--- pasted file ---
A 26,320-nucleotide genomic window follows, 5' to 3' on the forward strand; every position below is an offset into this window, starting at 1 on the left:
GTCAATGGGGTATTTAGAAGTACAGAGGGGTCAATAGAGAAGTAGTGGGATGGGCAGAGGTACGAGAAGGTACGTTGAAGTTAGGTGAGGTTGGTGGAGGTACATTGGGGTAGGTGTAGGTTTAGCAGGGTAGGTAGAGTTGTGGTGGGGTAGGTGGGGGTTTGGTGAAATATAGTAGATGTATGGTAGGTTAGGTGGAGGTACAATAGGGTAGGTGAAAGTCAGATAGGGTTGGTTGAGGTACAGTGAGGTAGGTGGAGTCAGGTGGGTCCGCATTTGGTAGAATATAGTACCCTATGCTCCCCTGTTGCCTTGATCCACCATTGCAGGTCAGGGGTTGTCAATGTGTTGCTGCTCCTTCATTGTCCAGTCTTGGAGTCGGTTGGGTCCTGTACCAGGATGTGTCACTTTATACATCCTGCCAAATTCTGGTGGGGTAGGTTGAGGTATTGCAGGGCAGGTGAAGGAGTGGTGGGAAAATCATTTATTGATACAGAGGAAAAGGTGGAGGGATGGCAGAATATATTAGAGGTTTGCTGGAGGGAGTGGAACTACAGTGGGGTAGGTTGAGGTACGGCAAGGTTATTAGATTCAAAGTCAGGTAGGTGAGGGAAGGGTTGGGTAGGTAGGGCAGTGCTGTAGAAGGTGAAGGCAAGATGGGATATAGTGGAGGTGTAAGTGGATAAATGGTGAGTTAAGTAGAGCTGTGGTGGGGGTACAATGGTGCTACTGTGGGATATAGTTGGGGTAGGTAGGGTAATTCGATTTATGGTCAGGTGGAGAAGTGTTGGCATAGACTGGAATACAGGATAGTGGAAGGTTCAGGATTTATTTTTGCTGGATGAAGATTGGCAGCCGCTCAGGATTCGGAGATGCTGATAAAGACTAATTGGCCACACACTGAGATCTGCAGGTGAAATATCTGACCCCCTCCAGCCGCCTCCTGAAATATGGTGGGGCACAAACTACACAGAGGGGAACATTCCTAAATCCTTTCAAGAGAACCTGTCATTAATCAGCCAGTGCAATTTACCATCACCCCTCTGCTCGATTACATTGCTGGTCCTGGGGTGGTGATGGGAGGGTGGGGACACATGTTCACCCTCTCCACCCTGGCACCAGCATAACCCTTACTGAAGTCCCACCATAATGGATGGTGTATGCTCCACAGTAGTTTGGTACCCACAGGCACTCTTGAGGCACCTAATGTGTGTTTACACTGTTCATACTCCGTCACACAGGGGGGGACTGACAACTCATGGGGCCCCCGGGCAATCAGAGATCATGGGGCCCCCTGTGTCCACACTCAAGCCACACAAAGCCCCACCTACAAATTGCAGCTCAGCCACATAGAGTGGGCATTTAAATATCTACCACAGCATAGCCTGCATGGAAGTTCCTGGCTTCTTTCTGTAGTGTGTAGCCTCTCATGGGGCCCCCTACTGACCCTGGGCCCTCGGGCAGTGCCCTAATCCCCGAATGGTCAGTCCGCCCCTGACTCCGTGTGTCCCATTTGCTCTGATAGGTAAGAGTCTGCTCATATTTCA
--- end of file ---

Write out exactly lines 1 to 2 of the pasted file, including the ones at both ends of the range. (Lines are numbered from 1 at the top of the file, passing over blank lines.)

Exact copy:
A 26,320-nucleotide genomic window follows, 5' to 3' on the forward strand; every position below is an offset into this window, starting at 1 on the left:
GTCAATGGGGTATTTAGAAGTACAGAGGGGTCAATAGAGAAGTAGTGGGATGGGCAGAGGTACGAGAAGGTACGTTGAAGTTAGGTGAGGTTGGTGGAGGTACATTGGGGTAGGTGTAGGTTTAGCAGGGTAGGTAGAGTTGTGGTGGGGTAGGTGGGGGTTTGGTGAAATATAGTAGATGTATGGTAGGTTAGGTGGAGGTACAATAGGGTAGGTGAAAGTCAGATAGGGTTGGTTGAGGTACAGTGAGGTAGGTGGAGTCAGGTGGGTCCGCATTTGGTAGAATATAGTACCCTATGCTCCCCTGTTGCCTTGATCCACCATTGCAGGTCAGGGGTTGTCAATGTGTTGCTGCTCCTTCATTGTCCAGTCTTGGAGTCGGTTGGGTCCTGTACCAGGATGTGTCACTTTATACATCCTGCCAAATTCTGGTGGGGTAGGTTGAGGTATTGCAGGGCAGGTGAAGGAGTGGTGGGAAAATCATTTATTGATACAGAGGAAAAGGTGGAGGGATGGCAGAATATATTAGAGGTTTGCTGGAGGGAGTGGAACTACAGTGGGGTAGGTTGAGGTACGGCAAGGTTATTAGATTCAAAGTCAGGTAGGTGAGGGAAGGGTTGGGTAGGTAGGGCAGTGCTGTAGAAGGTGAAGGCAAGATGGGATATAGTGGAGGTGTAAGTGGATAAATGGTGAGTTAAGTAGAGCTGTGGTGGGGGTACAATGGTGCTACTGTGGGATATAGTTGGGGTAGGTAGGGTAATTCGATTTATGGTCAGGTGGAGAAGTGTTGGCATAGACTGGAATACAGGATAGTGGAAGGTTCAGGATTTATTTTTGCTGGATGAAGATTGGCAGCCGCTCAGGATTCGGAGATGCTGATAAAGACTAATTGGCCACACACTGAGATCTGCAGGTGAAATATCTGACCCCCTCCAGCCGCCTCCTGAAATATGGTGGGGCACAAACTACACAGAGGGGAACATTCCTAAATCCTTTCAAGAGAACCTGTCATTAATCAGCCAGTGCAATTTACCATCACCCCTCTGCTCGATTACATTGCTGGTCCTGGGGTGGTGATGGGAGGGTGGGGACACATGTTCACCCTCTCCACCCTGGCACCAGCATAACCCTTACTGAAGTCCCACCATAATGGATGGTGTATGCTCCACAGTAGTTTGGTACCCACAGGCACTCTTGAGGCACCTAATGTGTGTTTACACTGTTCATACTCCGTCACACAGGGGGGGACTGACAACTCATGGGGCCCCCGGGCAATCAGAGATCATGGGGCCCCCTGTGTCCACACTCAAGCCACACAAAGCCCCACCTACAAATTGCAGCTCAGCCACATAGAGTGGGCATTTAAATATCTACCACAGCATAGCCTGCATGGAAGTTCCTGGCTTCTTTCTGTAGTGTGTAGCCTCTCATGGGGCCCCCTACTGACCCTGGGCCCTCGGGCAGTGCCCTAATCCCCGAATGGTCAGTCCGCCCCTGACTCCGTGTGTCCCATTTGCTCTGATAGGTAAGAGTCTGCTCATATTTCA